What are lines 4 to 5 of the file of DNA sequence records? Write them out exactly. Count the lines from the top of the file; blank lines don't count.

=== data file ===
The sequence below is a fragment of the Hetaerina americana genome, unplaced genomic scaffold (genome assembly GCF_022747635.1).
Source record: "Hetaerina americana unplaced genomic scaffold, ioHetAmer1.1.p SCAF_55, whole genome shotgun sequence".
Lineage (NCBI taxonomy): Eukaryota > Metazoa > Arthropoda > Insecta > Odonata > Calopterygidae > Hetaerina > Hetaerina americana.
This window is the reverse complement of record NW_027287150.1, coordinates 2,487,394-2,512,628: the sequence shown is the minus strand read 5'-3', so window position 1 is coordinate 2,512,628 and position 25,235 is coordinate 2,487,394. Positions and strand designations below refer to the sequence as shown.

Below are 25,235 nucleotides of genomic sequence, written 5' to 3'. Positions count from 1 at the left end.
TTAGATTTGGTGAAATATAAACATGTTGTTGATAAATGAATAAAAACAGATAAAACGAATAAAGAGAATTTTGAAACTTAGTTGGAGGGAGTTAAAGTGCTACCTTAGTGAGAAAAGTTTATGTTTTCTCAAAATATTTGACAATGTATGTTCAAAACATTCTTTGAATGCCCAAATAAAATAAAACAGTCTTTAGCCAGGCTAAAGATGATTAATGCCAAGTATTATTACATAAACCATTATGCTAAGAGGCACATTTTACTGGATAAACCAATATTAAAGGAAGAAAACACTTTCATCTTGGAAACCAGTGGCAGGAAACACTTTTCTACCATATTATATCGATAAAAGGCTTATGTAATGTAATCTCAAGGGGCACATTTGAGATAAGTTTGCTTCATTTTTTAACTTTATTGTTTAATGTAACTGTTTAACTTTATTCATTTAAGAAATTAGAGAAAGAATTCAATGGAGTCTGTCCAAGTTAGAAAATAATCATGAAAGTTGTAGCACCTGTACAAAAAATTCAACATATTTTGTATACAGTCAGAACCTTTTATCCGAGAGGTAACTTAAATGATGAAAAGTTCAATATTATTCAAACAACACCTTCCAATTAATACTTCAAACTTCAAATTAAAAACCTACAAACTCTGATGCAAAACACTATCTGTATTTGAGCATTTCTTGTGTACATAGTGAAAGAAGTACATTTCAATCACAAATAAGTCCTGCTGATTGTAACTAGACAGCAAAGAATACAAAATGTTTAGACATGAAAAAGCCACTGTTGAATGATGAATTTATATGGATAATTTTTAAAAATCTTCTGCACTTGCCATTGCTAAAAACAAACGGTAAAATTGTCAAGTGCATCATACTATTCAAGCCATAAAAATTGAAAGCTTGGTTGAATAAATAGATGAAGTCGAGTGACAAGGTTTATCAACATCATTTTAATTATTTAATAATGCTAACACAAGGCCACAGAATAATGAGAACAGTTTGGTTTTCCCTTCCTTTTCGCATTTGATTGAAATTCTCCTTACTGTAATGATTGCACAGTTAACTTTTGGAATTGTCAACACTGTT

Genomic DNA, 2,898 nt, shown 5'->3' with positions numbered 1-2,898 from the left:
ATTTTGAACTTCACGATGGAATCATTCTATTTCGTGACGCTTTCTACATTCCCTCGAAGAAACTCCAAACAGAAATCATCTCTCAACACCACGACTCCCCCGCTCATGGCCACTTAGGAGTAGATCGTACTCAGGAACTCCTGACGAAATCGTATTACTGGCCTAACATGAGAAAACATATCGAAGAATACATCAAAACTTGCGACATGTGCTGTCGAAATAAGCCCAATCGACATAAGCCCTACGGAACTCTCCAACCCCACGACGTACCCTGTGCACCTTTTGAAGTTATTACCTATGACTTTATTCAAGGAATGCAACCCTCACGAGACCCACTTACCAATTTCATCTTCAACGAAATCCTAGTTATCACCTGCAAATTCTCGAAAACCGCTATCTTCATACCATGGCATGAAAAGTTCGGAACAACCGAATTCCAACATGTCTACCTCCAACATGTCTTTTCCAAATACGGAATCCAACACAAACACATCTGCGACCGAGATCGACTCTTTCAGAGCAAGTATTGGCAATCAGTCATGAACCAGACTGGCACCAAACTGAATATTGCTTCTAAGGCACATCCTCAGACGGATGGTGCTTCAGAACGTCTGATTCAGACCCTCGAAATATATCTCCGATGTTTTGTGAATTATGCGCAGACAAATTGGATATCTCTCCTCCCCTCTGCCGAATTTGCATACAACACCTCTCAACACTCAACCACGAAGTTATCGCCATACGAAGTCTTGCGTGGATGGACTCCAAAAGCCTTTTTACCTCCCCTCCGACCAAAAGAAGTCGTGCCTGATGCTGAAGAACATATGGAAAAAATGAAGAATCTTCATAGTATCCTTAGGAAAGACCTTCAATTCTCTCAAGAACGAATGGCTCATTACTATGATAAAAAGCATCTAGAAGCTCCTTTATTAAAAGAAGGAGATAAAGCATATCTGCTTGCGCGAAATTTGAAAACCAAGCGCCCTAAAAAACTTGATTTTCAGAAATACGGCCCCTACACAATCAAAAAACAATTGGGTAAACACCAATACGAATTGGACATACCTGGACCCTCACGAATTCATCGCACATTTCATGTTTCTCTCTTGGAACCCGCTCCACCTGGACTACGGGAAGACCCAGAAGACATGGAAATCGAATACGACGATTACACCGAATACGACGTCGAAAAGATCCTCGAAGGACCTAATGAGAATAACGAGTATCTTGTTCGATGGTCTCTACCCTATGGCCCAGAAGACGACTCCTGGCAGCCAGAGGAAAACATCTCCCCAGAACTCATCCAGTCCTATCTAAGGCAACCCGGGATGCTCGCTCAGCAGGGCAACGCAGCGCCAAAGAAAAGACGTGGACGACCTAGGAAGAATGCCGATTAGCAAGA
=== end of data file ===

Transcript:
This window is the reverse complement of record NW_027287150.1, coordinates 2,487,394-2,512,628: the sequence shown is the minus strand read 5'-3', so window position 1 is coordinate 2,512,628 and position 25,235 is coordinate 2,487,394. Positions and strand designations below refer to the sequence as shown.

Below are 25,235 nucleotides of genomic sequence, written 5' to 3'. Positions count from 1 at the left end.